During the lull of 1920-1921, German employers argued that the inflationary wave had broken and would soon be followed by the kind of deflation wracking American and British industry. Rather than permanent wage adjustments, they therefore argued for one-off compensation payments. All too often they opposed any adjustment whatsoever. In some areas joint commissions were set up to monitor local prices. However, the arguments on these committees often drove the parties further apart. The new Reichsindex served as a check on both sides. Having agreed to use the official index, the negotiators could establish trigger clauses. For instance, negotiations would only be reopened if the Reichsindex moved by at least twenty percentage points. A statistical presentation became the staple opening move in every session of wage bargaining. The employers, who were at first reluctant to engage in collective bargaining, soon became adept at the numbers game. A favourite ploy was to counter trade union demands by selective quotation from the statistics produced by left-wing municipal statisticians such as Kuczynski. Anticipating this strategy, the Labour Ministry supplied its arbitrators with a compilation of all the latest figures. Technical notes were attached to explain the discrepancies between official and unofficial series. The production and interpretation of price statistics thus became an integral part of the day to day business of labour relations.

Trade unions and business representatives were involved in the production and interpretation of the Reichsindex at every level. In the municipalities, employers and labour representatives were required to counter sign the returns. Some Länder statistical offices established consultative committees to watch over the reports forwarded to the Reich’s Office. And trade unions and employers frequently checked the Reich’s figures against regional data of their own. Only at the level of the Reich was there no outside input into the overall design and preparation of the index. The details of the weighting scheme and the final process of arithmetic assembly were hidden from view. This was important in giving the statisticians a free hand. It allowed them to respond rapidly and flexibly to the teething troubles of the data-gathering operation. But there was no hiding from the fact that Germany’s national cost of living was in many ways a fragile `object’.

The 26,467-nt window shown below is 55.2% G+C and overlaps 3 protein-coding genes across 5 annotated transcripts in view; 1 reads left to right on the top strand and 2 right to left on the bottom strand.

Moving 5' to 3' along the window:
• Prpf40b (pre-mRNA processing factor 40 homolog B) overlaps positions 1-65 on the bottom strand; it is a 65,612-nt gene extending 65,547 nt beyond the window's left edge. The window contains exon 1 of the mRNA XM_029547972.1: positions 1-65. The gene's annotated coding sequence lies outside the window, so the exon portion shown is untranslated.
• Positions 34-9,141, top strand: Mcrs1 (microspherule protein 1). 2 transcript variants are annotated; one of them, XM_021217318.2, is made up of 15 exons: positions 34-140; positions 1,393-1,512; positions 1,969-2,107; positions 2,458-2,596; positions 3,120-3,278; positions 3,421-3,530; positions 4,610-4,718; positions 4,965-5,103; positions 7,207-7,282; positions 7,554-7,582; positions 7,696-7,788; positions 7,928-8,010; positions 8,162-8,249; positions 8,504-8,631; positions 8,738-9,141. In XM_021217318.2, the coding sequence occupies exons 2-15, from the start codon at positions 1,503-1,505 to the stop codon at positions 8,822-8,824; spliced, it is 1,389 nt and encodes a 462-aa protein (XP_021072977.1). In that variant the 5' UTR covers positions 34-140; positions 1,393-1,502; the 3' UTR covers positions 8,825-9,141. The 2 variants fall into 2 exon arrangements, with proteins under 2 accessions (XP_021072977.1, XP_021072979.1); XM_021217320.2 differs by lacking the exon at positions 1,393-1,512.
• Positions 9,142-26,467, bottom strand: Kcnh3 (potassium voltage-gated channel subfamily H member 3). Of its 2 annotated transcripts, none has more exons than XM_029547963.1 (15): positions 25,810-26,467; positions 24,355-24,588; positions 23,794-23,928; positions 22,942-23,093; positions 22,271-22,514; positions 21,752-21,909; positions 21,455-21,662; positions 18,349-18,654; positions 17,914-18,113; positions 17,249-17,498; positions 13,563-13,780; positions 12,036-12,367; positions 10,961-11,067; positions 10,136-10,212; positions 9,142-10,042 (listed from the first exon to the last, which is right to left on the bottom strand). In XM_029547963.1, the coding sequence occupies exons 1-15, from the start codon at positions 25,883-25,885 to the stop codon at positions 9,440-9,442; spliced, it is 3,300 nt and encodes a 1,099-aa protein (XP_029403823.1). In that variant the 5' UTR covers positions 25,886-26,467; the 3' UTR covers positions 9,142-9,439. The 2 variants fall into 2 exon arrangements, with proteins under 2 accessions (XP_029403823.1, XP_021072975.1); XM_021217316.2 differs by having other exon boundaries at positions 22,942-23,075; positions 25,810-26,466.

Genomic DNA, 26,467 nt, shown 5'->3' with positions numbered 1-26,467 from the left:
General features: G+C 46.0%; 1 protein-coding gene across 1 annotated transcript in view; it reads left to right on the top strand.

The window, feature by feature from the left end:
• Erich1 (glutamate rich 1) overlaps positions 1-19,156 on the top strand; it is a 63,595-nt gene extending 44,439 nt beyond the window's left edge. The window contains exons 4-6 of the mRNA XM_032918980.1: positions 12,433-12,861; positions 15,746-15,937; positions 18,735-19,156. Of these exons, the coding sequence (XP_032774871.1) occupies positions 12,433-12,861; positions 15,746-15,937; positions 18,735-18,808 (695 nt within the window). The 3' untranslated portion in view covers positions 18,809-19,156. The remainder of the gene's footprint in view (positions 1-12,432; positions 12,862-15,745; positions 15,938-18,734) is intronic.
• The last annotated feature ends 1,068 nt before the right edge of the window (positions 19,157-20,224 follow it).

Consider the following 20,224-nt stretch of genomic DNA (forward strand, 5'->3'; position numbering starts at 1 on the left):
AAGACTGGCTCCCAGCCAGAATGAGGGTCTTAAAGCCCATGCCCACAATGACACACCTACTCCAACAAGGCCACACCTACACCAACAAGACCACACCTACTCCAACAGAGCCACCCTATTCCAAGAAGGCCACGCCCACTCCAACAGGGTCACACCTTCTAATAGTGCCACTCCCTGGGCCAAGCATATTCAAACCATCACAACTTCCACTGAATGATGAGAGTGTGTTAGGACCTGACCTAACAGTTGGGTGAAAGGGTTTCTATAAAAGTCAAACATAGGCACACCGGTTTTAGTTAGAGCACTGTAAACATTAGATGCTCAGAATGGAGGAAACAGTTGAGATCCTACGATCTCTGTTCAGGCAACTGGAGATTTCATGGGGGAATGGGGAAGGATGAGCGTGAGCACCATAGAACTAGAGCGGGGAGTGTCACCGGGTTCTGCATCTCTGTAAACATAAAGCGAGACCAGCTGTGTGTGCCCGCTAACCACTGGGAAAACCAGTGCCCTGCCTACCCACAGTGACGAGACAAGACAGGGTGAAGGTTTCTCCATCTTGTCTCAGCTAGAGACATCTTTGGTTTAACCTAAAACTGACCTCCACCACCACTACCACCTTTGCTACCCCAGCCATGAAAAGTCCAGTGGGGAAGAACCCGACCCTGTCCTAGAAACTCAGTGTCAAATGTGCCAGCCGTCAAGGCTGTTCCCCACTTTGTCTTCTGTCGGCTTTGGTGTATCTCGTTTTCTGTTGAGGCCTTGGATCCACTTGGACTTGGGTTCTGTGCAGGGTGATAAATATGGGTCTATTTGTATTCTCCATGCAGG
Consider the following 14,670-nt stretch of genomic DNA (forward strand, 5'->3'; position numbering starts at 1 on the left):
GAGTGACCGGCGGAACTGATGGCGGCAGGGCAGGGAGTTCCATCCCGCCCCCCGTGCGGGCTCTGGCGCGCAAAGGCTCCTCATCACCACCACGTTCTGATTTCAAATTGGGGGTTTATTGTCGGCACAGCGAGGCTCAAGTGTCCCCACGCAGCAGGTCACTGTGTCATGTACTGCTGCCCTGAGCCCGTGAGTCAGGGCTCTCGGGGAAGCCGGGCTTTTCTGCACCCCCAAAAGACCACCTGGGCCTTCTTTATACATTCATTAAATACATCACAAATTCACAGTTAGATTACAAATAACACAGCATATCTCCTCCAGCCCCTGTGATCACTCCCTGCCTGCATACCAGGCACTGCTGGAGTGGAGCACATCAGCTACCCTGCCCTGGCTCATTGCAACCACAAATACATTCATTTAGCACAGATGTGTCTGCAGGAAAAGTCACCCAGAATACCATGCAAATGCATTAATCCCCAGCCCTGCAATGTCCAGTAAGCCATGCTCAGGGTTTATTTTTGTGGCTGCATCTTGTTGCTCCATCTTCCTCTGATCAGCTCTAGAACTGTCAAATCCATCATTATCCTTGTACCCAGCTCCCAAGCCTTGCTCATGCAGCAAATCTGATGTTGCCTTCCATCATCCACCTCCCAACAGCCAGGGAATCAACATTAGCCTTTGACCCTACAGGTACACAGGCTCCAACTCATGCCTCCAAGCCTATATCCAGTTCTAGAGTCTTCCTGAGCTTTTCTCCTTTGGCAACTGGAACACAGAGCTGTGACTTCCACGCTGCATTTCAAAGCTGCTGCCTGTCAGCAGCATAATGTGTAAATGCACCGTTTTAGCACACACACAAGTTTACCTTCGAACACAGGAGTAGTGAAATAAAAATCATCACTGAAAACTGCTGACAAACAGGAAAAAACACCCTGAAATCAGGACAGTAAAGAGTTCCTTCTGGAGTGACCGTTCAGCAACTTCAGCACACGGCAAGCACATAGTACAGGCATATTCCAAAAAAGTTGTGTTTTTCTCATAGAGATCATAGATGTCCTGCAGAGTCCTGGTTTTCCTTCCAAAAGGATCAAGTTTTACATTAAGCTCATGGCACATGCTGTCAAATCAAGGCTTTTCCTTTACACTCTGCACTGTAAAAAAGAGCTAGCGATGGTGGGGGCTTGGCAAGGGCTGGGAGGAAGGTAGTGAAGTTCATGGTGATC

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The idea of a national working class food basket was a fiction. Despite large scale migration and urbanization, striking differences in the consumption of meat and fish, milk products and the staple carbohydrate persisted across Germany. The German food trade, compared to that of Britain or the United States was small-scale and fragmented. There were very few standardized items of consumption. That made statistical enumeration extremely difficult. The solution adopted by the Reich’s statisticians was to establish a system of `substitutions’. Fish and shellfish, for instance, replaced cheap cuts of meat in the North German figures. Further ad hoc adjustments might be required to take account of specific shortages in isolated areas of the Reich. This balancing act was performed behind closed doors, which was both administratively efficient and helped to preserve the credibility of the Reichsindex as a truly national indicator. In the long run, however, the exclusion of the interest groups from the final assembly of the index was to expose the statisticians to powerful challenges.

The involvement of trade unions and employers in both the production and reception of the Reichsindex had ambiguous implications. On the one hand, their involvement provided the official figures with a minimum level of legitimacy. On the other hand, the widespread adoption of the Reichsindex by the industrial relations system exposed a fragile instrument to intense pressures. The statisticians faced a dilemma. The more widely their index was put to use, the less control they could assert over its interpretation. The meaning of the index was disputed. What exactly did the Reichsindex measure? The statisticians were cautious. It did not define an absolute standard of living, nor did it cover all goods that were essential to a working-class household. For the SRA, the index was properly interpreted as a rough guide to the monthly movements, across the country, of certain important consumer prices. Since it approximated to a working-class budget it was an indicator suitable for making wage adjustments. At a pinch, it might be applied to commercial contracts, though one might dispute its relevance outside the area of household consumption. But, this was all that the statisticians thought was technically possible. Certainly, it was all that their political masters in the Ministry for Economic Affairs and the Labour Ministry were prepared to support. However, this restrictive definition was not accepted by its users. They sought to impose on the index much wider meanings and they criticized its failure to live up to these higher expectations.